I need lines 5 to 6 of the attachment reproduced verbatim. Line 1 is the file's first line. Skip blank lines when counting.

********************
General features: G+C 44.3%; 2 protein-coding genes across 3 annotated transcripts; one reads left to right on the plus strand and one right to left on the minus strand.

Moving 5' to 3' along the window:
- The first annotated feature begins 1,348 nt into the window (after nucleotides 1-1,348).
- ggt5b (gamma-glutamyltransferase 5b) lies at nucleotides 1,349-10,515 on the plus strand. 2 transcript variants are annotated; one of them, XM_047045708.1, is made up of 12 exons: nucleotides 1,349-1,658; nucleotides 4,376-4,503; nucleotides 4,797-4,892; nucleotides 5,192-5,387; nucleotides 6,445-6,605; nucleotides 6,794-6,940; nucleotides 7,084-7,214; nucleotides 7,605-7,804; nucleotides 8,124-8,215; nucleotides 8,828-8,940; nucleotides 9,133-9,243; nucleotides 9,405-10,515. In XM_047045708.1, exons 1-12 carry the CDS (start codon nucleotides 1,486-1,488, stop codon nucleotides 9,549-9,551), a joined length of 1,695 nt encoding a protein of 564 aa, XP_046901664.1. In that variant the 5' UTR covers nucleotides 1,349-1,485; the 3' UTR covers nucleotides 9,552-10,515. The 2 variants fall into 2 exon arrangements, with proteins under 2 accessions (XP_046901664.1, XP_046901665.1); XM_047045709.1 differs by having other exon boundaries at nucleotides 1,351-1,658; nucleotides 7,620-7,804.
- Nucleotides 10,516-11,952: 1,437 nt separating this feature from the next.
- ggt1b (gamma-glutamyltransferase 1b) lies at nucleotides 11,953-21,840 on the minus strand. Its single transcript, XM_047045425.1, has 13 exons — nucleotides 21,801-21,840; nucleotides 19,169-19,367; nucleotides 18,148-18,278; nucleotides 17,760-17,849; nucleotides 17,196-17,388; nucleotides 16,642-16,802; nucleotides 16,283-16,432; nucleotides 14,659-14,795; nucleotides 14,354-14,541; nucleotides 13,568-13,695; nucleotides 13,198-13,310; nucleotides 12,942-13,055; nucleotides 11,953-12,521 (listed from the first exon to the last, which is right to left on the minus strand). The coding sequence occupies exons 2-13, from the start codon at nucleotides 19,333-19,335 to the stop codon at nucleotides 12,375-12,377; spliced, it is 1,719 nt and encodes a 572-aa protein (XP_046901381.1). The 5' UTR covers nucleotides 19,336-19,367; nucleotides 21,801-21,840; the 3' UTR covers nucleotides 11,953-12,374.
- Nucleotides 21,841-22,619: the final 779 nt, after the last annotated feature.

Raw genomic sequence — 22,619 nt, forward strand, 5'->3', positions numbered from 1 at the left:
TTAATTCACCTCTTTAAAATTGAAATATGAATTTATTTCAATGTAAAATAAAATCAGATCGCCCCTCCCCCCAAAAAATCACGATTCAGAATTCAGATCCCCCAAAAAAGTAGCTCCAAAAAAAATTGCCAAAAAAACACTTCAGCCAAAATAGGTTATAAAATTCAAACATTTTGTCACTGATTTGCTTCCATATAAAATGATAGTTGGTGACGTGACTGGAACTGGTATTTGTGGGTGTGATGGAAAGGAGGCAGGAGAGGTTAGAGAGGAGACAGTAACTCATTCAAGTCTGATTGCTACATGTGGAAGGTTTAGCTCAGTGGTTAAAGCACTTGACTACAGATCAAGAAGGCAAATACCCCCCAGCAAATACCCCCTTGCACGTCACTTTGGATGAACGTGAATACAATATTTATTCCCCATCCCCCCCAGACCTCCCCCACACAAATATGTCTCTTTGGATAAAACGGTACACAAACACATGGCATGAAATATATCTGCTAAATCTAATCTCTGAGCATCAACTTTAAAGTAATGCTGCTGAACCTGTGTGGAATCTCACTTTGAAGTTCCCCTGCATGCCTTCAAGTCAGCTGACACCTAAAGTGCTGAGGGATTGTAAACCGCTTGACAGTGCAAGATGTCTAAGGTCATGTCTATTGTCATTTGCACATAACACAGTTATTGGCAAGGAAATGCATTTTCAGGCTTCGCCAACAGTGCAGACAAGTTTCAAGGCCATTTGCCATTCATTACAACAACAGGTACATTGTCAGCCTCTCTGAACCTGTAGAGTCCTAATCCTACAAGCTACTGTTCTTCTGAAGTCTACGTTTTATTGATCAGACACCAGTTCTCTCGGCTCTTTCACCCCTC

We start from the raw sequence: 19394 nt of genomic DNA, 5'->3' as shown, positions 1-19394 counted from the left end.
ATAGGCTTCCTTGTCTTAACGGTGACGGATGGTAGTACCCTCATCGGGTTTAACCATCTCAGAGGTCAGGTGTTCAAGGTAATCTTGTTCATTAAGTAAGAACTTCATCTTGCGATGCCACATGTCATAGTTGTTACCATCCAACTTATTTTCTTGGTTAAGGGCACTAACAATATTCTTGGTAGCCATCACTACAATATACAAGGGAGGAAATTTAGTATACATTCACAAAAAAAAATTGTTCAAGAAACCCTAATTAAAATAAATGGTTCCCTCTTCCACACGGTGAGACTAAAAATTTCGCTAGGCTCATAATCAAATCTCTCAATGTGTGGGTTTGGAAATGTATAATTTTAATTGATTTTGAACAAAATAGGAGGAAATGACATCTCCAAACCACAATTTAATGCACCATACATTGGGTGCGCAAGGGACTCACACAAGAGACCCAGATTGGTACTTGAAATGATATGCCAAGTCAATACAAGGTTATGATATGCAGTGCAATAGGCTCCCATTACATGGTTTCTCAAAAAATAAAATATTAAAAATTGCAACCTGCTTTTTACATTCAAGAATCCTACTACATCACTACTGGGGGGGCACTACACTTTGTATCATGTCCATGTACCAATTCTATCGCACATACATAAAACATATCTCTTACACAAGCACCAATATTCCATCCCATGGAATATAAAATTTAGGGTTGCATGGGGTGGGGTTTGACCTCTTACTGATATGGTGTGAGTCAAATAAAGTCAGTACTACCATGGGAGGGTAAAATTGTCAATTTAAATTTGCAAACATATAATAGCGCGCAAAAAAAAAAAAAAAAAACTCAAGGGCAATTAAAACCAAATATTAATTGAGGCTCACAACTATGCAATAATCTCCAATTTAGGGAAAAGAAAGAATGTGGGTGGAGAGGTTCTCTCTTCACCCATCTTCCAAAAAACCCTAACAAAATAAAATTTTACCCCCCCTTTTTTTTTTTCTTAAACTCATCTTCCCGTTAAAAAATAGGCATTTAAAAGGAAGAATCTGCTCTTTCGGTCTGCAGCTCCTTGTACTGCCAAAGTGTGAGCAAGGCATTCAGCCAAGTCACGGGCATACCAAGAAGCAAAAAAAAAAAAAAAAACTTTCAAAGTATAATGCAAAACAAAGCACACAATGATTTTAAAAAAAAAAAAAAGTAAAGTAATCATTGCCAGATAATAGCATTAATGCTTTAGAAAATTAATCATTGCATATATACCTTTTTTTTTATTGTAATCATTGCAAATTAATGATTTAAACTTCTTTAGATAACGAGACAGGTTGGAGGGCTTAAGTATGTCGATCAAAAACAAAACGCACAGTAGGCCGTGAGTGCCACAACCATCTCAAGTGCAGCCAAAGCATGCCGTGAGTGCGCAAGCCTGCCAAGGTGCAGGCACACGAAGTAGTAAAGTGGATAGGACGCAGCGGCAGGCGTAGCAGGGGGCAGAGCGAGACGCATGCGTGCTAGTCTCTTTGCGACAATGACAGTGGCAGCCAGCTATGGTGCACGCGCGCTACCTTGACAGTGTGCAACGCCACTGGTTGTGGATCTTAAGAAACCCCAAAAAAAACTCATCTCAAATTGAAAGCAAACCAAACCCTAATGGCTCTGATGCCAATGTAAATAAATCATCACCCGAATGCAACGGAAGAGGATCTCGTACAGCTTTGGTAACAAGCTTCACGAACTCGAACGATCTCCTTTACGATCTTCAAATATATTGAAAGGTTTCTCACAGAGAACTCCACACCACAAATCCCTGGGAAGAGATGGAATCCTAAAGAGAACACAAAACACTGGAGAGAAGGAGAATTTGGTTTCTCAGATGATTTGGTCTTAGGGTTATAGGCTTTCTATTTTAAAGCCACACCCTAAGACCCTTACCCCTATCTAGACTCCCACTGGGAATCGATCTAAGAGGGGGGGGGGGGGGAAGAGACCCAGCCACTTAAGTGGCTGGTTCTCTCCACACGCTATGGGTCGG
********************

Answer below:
- Nucleotides 10,516-11,952: 1,437 nt separating this feature from the next.
- ggt1b (gamma-glutamyltransferase 1b) lies at nucleotides 11,953-21,840 on the minus strand. Its single transcript, XM_047045425.1, has 13 exons — nucleotides 21,801-21,840; nucleotides 19,169-19,367; nucleotides 18,148-18,278; nucleotides 17,760-17,849; nucleotides 17,196-17,388; nucleotides 16,642-16,802; nucleotides 16,283-16,432; nucleotides 14,659-14,795; nucleotides 14,354-14,541; nucleotides 13,568-13,695; nucleotides 13,198-13,310; nucleotides 12,942-13,055; nucleotides 11,953-12,521 (listed from the first exon to the last, which is right to left on the minus strand). The coding sequence occupies exons 2-13, from the start codon at nucleotides 19,333-19,335 to the stop codon at nucleotides 12,375-12,377; spliced, it is 1,719 nt and encodes a 572-aa protein (XP_046901381.1). The 5' UTR covers nucleotides 19,336-19,367; nucleotides 21,801-21,840; the 3' UTR covers nucleotides 11,953-12,374.